Yis Goodwin, aka Nosego, is a Philadelphia-born mixed media artist + illustrator whose work is known for being layered and energetic. Using vibrant colors, characters and his surrounding environment, he creates expressive designs that are reflective of his childhood. While being known for his paintings on the Philadelphia streets, he has also collaborated with many artists and companies from LA to the UK. He joined us for a one-on-one about his work and what the future holds.
hg: what about street art do you find most appealing?
nosego: I started doing street art in 2004/2005 and stopped in 2011. During the time I was applying for internships at different galleries so I could learn from people, but I wasn't getting any response. So, after stumbling across the movement of street art and seeing what other people were doing, I was drawn to having my own voice and making my own rules.
hg: what work of art or artist inspired you to become one yourself?
nosego: my mother. My mother is an artist…
"…and I just grew up in it. It’s like it’s embedded in me…"
…I was very fortunate to have supportive family members, so art is second nature to me.
hg: do you have formal art training?
nosego: a little bit. In high school I had an amazing teacher at CAPA (Philadelphia High School for Creative + Performing Arts). I got my BFA in film + digital video from UArts. I didn’t take any painting or illustration classes in college. I just did it on my own time.
hg: where did the name “Nosego” come from?
nosego: it’s changed over time. Nose-Go is completely fine, but I like the pronunciation of “Nosego” (no-sé go). It used to be two words, but now it’s one. When I started doing text-based graffiti it was just: N-O-S-E. Then I decided later on to add G-O for my last name “Goodwin.” But it doesn’t matter—
"a name is just a name and it’s all about the visual work. (laughs) They're just words."
hg: speaking of words, people are continuously trying to label your work: “quirky” or “totemic”—as the artist, what do you want people to know about your work?
nosego: it’s just contemporary art. All these terms are so annoying, but at the same time I understand why we need them. The work itself is meant to, hopefully, give a feeling.
hg: when creating a new piece, do you have a general idea of how you want the final image to look? What’s your process like?
nosego: sometimes I know exactly what the piece will look like and other times…
"…I just have to trust myself and my experience. For me, I can work on a piece for hours or days at a time. So, before I get started I have to make sure I am absolutely going to love this process because it’s a commitment. Nothing is ever perfect, and you have to realize it."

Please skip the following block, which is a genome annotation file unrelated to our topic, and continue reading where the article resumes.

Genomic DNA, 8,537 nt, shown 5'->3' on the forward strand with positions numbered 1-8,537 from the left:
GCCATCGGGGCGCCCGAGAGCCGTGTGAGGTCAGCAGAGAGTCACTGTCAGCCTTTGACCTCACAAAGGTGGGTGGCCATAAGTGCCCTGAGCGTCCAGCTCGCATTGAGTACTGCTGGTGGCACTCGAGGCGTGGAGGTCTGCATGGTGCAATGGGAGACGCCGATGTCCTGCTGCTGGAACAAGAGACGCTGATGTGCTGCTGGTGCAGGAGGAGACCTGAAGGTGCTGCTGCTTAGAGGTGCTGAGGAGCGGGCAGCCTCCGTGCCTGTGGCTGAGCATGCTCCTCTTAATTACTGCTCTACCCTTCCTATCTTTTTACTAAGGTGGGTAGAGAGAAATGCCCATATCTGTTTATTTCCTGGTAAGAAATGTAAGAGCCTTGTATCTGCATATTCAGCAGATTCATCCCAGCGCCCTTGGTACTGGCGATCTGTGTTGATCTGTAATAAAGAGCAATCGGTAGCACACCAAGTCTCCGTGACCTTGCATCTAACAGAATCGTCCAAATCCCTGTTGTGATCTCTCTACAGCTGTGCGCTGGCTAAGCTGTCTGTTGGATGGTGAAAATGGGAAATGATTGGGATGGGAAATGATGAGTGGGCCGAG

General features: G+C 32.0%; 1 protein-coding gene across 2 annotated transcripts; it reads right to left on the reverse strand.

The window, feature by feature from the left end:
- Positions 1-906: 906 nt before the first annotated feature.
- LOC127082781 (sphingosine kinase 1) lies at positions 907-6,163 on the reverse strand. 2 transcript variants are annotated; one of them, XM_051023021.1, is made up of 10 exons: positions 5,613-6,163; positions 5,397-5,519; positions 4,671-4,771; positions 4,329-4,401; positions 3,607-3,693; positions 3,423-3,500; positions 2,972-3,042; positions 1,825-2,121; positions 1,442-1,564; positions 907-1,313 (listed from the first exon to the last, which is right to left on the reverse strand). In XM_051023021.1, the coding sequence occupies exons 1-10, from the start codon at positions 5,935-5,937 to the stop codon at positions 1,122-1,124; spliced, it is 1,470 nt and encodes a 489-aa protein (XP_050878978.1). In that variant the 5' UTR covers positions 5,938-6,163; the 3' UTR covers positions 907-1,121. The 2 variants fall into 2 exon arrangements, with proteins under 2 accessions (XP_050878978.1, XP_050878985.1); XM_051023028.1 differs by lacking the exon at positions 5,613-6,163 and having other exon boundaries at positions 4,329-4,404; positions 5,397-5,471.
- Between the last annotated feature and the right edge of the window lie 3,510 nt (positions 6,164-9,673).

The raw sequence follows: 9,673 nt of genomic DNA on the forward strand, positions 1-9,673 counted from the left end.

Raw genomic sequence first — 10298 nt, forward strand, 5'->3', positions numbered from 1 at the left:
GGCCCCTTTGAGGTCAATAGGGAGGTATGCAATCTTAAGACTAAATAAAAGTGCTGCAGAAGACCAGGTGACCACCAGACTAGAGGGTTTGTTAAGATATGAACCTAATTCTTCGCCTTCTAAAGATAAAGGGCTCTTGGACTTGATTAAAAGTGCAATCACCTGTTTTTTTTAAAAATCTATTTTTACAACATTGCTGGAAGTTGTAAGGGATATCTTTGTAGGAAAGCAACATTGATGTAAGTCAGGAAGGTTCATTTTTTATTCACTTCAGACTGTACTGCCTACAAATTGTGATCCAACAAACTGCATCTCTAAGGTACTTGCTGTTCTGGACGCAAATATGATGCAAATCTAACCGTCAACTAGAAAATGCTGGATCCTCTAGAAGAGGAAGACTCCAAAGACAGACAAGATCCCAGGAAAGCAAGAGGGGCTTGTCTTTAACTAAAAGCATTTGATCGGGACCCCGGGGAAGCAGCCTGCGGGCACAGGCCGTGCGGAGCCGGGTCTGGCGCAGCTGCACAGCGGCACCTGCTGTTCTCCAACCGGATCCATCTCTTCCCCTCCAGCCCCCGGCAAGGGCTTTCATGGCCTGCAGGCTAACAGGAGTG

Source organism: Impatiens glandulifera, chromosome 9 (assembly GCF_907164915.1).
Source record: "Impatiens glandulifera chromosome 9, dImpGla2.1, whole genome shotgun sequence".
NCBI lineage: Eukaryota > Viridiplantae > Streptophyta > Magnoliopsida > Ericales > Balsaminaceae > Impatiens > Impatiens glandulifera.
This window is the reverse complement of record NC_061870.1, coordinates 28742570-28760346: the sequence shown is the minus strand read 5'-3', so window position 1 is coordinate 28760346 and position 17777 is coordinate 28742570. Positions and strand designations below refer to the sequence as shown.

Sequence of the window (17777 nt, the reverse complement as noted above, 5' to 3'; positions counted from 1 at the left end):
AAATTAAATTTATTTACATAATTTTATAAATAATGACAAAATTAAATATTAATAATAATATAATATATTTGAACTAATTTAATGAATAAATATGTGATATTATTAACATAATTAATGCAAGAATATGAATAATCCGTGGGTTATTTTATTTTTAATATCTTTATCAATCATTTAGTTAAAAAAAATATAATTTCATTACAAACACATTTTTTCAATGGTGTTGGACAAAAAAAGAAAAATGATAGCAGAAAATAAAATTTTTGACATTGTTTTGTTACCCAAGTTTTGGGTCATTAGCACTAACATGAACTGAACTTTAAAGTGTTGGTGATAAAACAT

hg: do you listen to music when you paint? Who’s your favorite to listen to right now?
nosego: I listen to music, podcasts, documentaries... Lately, I’ve been listening to Soulection Radio via Soudcloud because they have an insane amount of music that just flows together really well. I guess it’s mostly a radio show, but I find myself painting to that recently.
hg: what are some things you do when you’re not painting?
nosego: what do I do? (laughs) See, painting is relaxing to me. I don’t work—this is not work to me. If I don’t find it relaxing, I step away from it and try to figure out why. For the most part, I’m in my element,m and I like to paint. Other than that I hang out and do the regular “whatever” (laughs).
hg: you’ve done pieces in Philly, California, Spain… If you could put your work anywhere in the world and on any surface, where would it be and why?
nosego: it’s so crazy right now because quite honestly everything that has taken place is unexpected. So, the places that I have been painting seemed out of reach beforehand…
"…Everything seems possible at the moment. I’m more ambitious about the work + collaborations with amazing people + beautiful projects. I just want to make memories that are priceless because I’m just so grateful right now. That’s all I’ve ever wanted as a person."
hg: any favorite food from your travels?
nosego: aww, yeah, man! In Hawaii, there's poké. It's kind of like sushi, but served over rice. It’s so cheap and so fresh. I would eat it breakfast, lunch and dinner (laughs). I’d get up, go to the beach, get a bowl of poké and go to the wall and paint. I mean, who lives like that? It was amazing! So good! I miss it—I was in paradise! (laughs)
hg: how different was doing a piece on the West Coast versus in Philly?
nosego: I haven’t painted in Philly in so long. I think it feels the same except the murals on the West Coast seemed bigger. People were willing to have a bigger budget for the work so we can paint a bit larger, have the proper amount of paint... That’s always a perk (laughs). My smallest murals are in Philadelphia.
hg: you got into street art about 10 years ago in high school. How has the scene changed from then to now?
nosego: I’m so out of the loop that I don’t know what’s happening now. I’ve always done my own thing so I don’t think I was in the loop back then (laughs). If I didn’t see something that connected with me I kind of passed by it.
hg: what is the most recent development that has impacted your work?
nosego: I think the more people who become interested in my work, the more personal it becomes. It’s definitely more personal than anytime before…
"…You have to block out what is constantly being said + posted on social networks. Remember how unimportant that is. By taking care of you + your well-being the best product will come."
hg: so, the more recognition you get, the more important it is for you to focus on making the work more personal.
nosego: oh, definitely. People try to pull you away from it, but it’s a reminder to…
"…make sure you actually love what you’re doing."